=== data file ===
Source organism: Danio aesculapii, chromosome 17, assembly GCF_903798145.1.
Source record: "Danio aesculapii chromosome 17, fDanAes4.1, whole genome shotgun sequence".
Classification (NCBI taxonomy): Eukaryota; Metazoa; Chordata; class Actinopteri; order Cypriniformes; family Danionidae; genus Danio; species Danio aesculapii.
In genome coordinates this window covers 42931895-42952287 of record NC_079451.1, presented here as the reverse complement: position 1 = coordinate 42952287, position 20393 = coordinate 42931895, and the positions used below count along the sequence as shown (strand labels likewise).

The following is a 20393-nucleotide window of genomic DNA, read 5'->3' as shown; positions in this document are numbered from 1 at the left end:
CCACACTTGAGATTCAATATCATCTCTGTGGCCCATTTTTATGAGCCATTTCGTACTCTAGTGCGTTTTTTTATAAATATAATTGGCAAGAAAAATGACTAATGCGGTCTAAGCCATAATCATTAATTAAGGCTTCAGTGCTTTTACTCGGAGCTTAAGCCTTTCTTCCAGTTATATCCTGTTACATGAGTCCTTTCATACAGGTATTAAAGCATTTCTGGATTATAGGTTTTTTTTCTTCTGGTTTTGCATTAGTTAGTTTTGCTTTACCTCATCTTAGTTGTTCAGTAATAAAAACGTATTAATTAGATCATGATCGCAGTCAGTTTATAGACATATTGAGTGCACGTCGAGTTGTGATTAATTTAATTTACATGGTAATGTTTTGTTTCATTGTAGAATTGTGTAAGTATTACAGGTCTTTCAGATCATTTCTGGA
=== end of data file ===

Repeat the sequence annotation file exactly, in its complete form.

Source organism: Danio aesculapii, chromosome 17, assembly GCF_903798145.1.
Source record: "Danio aesculapii chromosome 17, fDanAes4.1, whole genome shotgun sequence".
Classification (NCBI taxonomy): Eukaryota; Metazoa; Chordata; class Actinopteri; order Cypriniformes; family Danionidae; genus Danio; species Danio aesculapii.
In genome coordinates this window covers 42931895-42952287 of record NC_079451.1, presented here as the reverse complement: position 1 = coordinate 42952287, position 20393 = coordinate 42931895, and the positions used below count along the sequence as shown (strand labels likewise).

The following is a 20393-nucleotide window of genomic DNA, read 5'->3' as shown; positions in this document are numbered from 1 at the left end:
CCACACTTGAGATTCAATATCATCTCTGTGGCCCATTTTTATGAGCCATTTCGTACTCTAGTGCGTTTTTTTATAAATATAATTGGCAAGAAAAATGACTAATGCGGTCTAAGCCATAATCATTAATTAAGGCTTCAGTGCTTTTACTCGGAGCTTAAGCCTTTCTTCCAGTTATATCCTGTTACATGAGTCCTTTCATACAGGTATTAAAGCATTTCTGGATTATAGGTTTTTTTTCTTCTGGTTTTGCATTAGTTAGTTTTGCTTTACCTCATCTTAGTTGTTCAGTAATAAAAACGTATTAATTAGATCATGATCGCAGTCAGTTTATAGACATATTGAGTGCACGTCGAGTTGTGATTAATTTAATTTACATGGTAATGTTTTGTTTCATTGTAGAATTGTGTAAGTATTACAGGTCTTTCAGATCATTTCTGGA